Because you do not want to see a different set of requirements for publicly listed companies that is not there for private companies – that just means a potential movement from companies saying, 'Actually, the reporting burdens from being public are just too heavy.'
Andrew Howard: Data can create false confidence. The challenge is "how do I make sure that I am not being led into whatever analysis the company wants to give me, but I actually make my own decision about what I want to understand."
And also recognising that data, as a rule, is a proxy for something that we are actually trying to understand.
I think with a lot of this ESG topic, all we are trying to capture is how do we get some way of quantifying the way that companies are run and the way that good companies are run versus bad companies are run, in terms of workforce management, community relations, in terms of supply chain management and use of resources, etc.
And that requires quite a bit more thought and requires a phase that our industry probably has not gone through, certainly on the public equity side, in actually engaging brains enough to filter out what do we individually think as different fund managers with different approaches and different investment styles and different sets of beliefs.
Hamish Chamberlayne: I think there are two camps here. There are fund managers who will receive a risk report based on ESG data and they will be thinking about it after they have made their investment decision. And there are others who will think about it beforehand, and say: 'Okay, what are the other angles I can approach this investment case from?'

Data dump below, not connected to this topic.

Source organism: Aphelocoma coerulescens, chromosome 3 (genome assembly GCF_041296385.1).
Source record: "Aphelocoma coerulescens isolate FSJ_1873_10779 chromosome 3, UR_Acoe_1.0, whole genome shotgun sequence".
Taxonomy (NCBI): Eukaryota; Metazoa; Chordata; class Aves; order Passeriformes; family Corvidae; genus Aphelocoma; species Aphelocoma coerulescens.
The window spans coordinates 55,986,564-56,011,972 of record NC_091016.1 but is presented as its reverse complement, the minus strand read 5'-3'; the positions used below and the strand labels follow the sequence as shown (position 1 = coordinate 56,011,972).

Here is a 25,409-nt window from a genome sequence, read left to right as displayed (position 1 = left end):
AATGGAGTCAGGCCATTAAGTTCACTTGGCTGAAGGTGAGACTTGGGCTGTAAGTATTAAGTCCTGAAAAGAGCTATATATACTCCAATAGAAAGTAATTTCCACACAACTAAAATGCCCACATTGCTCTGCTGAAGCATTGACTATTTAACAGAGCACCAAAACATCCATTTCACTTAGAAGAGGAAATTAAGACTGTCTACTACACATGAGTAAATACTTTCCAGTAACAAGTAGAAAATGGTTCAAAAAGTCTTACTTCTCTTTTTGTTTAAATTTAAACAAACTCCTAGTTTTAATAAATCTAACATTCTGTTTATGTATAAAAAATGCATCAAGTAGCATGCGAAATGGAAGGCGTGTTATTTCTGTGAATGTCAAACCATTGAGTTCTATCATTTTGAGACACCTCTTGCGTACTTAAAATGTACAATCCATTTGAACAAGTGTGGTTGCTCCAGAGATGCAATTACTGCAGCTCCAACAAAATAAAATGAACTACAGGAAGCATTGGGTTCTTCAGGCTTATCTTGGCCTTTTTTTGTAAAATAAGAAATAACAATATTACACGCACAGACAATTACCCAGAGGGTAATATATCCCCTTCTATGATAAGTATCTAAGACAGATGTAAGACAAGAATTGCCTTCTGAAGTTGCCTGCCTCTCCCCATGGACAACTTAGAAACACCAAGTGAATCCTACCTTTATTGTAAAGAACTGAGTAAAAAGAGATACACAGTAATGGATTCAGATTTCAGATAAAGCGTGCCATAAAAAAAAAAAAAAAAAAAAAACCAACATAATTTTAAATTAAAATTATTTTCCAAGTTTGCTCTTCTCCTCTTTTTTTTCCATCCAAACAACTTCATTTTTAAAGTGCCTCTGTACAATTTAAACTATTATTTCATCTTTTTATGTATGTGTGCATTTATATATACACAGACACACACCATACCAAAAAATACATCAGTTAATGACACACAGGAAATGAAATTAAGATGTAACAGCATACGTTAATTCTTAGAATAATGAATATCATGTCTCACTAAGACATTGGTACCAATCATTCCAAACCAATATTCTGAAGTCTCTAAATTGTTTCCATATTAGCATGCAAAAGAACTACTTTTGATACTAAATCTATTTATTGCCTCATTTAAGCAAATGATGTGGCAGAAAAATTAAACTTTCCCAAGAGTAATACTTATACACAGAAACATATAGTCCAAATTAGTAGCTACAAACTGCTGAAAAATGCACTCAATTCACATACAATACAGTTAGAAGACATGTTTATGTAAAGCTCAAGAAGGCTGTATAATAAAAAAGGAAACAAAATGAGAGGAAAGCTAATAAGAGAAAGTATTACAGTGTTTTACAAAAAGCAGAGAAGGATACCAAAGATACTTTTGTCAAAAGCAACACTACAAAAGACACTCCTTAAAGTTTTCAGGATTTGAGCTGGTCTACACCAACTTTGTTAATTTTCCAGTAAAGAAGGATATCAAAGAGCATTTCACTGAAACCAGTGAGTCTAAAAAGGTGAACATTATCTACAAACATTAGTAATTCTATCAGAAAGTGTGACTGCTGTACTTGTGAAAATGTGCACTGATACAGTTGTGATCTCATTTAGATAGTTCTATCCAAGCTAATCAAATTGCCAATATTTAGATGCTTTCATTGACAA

I find a huge amount of value going through the discipline of considering ESG issues before I invest.
And the data that you can get, the qualitative information around those factors, can actually give you a very interesting perspective on whether this is a well run company that is thinking about long term strategic risks and opportunities.
And that might give you the confidence to make that investment in the company, if you have been put off, perhaps by something else.
I am still wrestling with the idea of whether it is appropriate to make it more quantitative. Because, obviously, we get asked by our asset owners, 'Prove it to us, or show us', and there is still a big challenge in that and providing that.
But I think it adds value to the investment decision and hopefully will be borne out in generating longer term value.
But taking the Morningstar Sustainability business approach and obviously stamping funds based on – and they have one version of data from the Sustainalytics database and they have their own approach to doing ESG scores and then stamping a fund and saying, 'This fund is more sustainable than the other.' I think that gives asset owners a false sense of comfort.